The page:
I've been playing this game for about a month. It's a blast! Is anyone else playing?
It's a real time strategy game with a heavy emphasis on the strategy. The setting is Normandy 1944.
There axis and allied sides, with each broken down by divisions. So when you play Allies (for example) you can choose between the US 2nd Infantry or 101st Airborne, or 3rd or 4th Armored. British can choose between the Scottish 15th Infantry, Guards Armored, 6th Airborne, Canadian 3rd Infantry or the 1st Special Services Brigade. There is also the Polish 1st Armored and French 2e Blindée. The German side has a bunch of divisions like the 352nd Infantry, 3rd Fallschirmjager, 21 Panzer, Panzer Lehr, etc.
Each division has access to a unique set of units, such as infantry squads and tanks, recon vehicles ,and arty. You set up a "deck" with your picks of which of these you will take into the game. Those are the units you have to deploy for the battle. An example, the German 352 Infantry has access to captured French recon vehicles, French tanks and Panzer III's, and Nebelwerfer rockets in addition to the normal infantry and anti tank guns you'd expect.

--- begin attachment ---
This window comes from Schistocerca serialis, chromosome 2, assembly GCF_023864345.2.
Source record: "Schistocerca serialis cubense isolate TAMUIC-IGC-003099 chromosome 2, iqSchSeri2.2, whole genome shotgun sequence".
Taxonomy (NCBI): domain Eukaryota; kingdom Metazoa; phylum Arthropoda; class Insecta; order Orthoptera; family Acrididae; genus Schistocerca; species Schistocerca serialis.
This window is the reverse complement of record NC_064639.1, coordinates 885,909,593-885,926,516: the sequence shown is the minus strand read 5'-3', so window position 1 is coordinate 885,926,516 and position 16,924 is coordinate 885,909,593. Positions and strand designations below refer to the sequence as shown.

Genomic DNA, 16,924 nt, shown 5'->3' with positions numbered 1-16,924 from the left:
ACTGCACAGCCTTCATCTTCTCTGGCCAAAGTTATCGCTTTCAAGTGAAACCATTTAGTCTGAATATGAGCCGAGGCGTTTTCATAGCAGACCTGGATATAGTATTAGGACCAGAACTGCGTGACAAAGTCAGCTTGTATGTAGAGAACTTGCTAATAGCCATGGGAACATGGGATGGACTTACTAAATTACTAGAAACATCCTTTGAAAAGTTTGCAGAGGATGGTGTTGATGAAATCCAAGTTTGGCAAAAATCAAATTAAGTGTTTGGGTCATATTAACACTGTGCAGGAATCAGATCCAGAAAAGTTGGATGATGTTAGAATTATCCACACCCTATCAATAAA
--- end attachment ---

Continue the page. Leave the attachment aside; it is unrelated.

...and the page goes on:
The maps were created using actual British aerial recon phots, so they are highly detailed and accurate. Maps include Pegasus Bridge, St. Mere Eglise, and Merderet River. Essentially, all the key locations in the battle.
The best things about this game are:
1. each division in the game plays different. Even the US 3rd and 4th Armored play totally different.
2. highly accurate and detailed maps
3. each unit is useful, not just the most powerful ones. A bazooka team or 80 mm mortar can have more impact than a Tiger tank.
4. low unit density compared to games of this type. You don't just spam units and rush them forward.
5. each division is pretty balanced once you figure out its strengths and weaknesses.
6. The deck system allows you to customize your units to a high degree.
"Nations are never content to confine their rivalships and enmities to themselves. It is their usual policy to disseminate them as widely, as they can, regardless how far it may interfere with the tranquility or happiness of the nations which they are able to influence." -- Alexander Hamilton